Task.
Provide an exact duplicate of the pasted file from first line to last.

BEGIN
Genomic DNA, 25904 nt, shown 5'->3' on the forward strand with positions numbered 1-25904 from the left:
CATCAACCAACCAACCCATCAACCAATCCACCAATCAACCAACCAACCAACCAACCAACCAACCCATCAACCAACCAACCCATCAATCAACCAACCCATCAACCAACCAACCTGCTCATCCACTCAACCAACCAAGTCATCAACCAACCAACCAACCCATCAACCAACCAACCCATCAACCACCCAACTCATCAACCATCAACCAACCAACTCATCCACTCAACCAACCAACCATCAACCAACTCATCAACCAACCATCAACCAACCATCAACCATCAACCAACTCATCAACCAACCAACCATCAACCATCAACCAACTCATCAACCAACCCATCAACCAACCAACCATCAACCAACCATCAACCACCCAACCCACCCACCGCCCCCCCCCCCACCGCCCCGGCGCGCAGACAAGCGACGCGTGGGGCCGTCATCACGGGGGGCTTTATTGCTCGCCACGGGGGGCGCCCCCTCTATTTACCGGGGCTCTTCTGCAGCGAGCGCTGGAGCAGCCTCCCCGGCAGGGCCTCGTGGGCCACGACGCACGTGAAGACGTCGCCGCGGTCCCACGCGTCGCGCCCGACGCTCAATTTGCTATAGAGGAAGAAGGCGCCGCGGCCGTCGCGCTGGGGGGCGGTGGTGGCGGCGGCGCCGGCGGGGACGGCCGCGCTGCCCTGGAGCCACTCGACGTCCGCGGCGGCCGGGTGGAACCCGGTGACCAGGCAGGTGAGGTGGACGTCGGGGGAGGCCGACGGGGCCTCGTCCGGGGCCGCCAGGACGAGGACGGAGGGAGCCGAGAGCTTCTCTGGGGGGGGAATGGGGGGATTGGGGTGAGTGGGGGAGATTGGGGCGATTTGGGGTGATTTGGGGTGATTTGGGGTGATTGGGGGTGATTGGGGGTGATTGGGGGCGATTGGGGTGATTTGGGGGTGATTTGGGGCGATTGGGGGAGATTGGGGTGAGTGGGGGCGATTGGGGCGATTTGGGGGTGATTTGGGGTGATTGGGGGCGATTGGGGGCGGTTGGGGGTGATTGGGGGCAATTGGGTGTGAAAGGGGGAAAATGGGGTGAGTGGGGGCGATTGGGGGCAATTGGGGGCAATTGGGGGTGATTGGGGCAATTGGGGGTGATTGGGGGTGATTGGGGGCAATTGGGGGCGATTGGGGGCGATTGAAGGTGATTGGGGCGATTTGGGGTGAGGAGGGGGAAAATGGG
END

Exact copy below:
Genomic DNA, 25904 nt, shown 5'->3' on the forward strand with positions numbered 1-25904 from the left:
CATCAACCAACCAACCCATCAACCAATCCACCAATCAACCAACCAACCAACCAACCAACCAACCCATCAACCAACCAACCCATCAATCAACCAACCCATCAACCAACCAACCTGCTCATCCACTCAACCAACCAAGTCATCAACCAACCAACCAACCCATCAACCAACCAACCCATCAACCACCCAACTCATCAACCATCAACCAACCAACTCATCCACTCAACCAACCAACCATCAACCAACTCATCAACCAACCATCAACCAACCATCAACCATCAACCAACTCATCAACCAACCAACCATCAACCATCAACCAACTCATCAACCAACCCATCAACCAACCAACCATCAACCAACCATCAACCACCCAACCCACCCACCGCCCCCCCCCCCACCGCCCCGGCGCGCAGACAAGCGACGCGTGGGGCCGTCATCACGGGGGGCTTTATTGCTCGCCACGGGGGGCGCCCCCTCTATTTACCGGGGCTCTTCTGCAGCGAGCGCTGGAGCAGCCTCCCCGGCAGGGCCTCGTGGGCCACGACGCACGTGAAGACGTCGCCGCGGTCCCACGCGTCGCGCCCGACGCTCAATTTGCTATAGAGGAAGAAGGCGCCGCGGCCGTCGCGCTGGGGGGCGGTGGTGGCGGCGGCGCCGGCGGGGACGGCCGCGCTGCCCTGGAGCCACTCGACGTCCGCGGCGGCCGGGTGGAACCCGGTGACCAGGCAGGTGAGGTGGACGTCGGGGGAGGCCGACGGGGCCTCGTCCGGGGCCGCCAGGACGAGGACGGAGGGAGCCGAGAGCTTCTCTGGGGGGGGAATGGGGGGATTGGGGTGAGTGGGGGAGATTGGGGCGATTTGGGGTGATTTGGGGTGATTTGGGGTGATTGGGGGTGATTGGGGGTGATTGGGGGCGATTGGGGTGATTTGGGGGTGATTTGGGGCGATTGGGGGAGATTGGGGTGAGTGGGGGCGATTGGGGCGATTTGGGGGTGATTTGGGGTGATTGGGGGCGATTGGGGGCGGTTGGGGGTGATTGGGGGCAATTGGGTGTGAAAGGGGGAAAATGGGGTGAGTGGGGGCGATTGGGGGCAATTGGGGGCAATTGGGGGTGATTGGGGCAATTGGGGGTGATTGGGGGTGATTGGGGGCAATTGGGGGCGATTGGGGGCGATTGAAGGTGATTGGGGCGATTTGGGGTGAGGAGGGGGAAAATGGG